Every man a Rembrandt according to Max S. Klein

Painting in our room at the Andiron Inn (Little River, CA)

Over the weekend, my girlfriend surprised me by reserving the “Nature” room at the Andiron Inn in Little River, CA. It was an amazing couple of days at the Inn. The overall ambiance and decor of the cabins was reminiscent of 1950s/early 1960s in New York’s Andirondacks (that I’ve ever been but I’ve seen pictures thanks to the vintage Viewmaster in the room). I posted the picture above because I didn’t want to be so critical with these few posts because I’ll just come out and say it, my mind has been all over the place and feeling a bit fried from art theory, art criticism, and art history. I needed to post something fun and quirky so here it is.

My girlfriend speculated it was done in oil, which is a bit odd considering most paint by number kits are done in acrylic. Although paint by number paintings are simple and straightforward (what you see is what you get), the story behind this phenomena piqued my interest. I found a Wiki that notes the origin of the paint by number kits. Of course, with further research, I found a Smithsonian site dedicated to the history of Max S. Klein, the owner of Palmer Paint Company of Detroit and creator of the Paint by Number kits.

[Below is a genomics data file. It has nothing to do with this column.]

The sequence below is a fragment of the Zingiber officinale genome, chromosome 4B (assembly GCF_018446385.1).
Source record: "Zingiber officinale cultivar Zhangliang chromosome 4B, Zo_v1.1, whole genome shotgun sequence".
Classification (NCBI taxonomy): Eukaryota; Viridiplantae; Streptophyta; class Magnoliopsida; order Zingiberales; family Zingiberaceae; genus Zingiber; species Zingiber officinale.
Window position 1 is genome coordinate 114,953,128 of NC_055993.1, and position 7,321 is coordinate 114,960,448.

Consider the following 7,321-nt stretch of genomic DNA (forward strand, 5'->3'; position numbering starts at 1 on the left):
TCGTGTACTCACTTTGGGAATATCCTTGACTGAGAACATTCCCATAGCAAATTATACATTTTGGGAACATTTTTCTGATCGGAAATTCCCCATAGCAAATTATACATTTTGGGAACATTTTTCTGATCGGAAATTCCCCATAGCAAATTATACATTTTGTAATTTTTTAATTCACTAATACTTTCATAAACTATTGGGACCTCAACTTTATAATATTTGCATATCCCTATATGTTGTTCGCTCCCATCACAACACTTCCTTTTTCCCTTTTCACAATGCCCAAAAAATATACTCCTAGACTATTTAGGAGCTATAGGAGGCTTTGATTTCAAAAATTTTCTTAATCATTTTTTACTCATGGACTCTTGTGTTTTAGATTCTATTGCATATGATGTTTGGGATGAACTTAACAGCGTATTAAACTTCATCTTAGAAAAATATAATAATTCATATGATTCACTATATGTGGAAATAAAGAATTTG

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Author: Dorothy R. Santos

Dorothy R. Santos (b. 1978) is a Filipina-American writer, editor, curator, and educator whose research interests include new media and digital art, activism, artificial intelligence, and biotechnology. Born and raised in San Francisco, California, she holds Bachelor’s degrees in Philosophy and Psychology from the University of San Francisco, and received her Master’s degree in Visual and Critical Studies at the California College of the Arts. She serves as one of the editors-in-chief for Hyphen magazine. Her work appears in art21, Art Practical, Daily Serving, Rhizome, Hyperallergic, and SF MOMA's Open Space. She has lectured at the De Young museum, Stanford University, School of Visual Arts, and more. Her essay “Materiality to Machines: Manufacturing the Organic and Hypotheses for Future Imaginings,” was published in The Routledge Companion to Biology in Art and Architecture (2016). She is currently a Yerba Buena Center for the Arts fellow researching the concept of citizenship. She also serves as executive staff for the Bay Area Society for Art & Activism and board member for the SOMArts Cultural Center.

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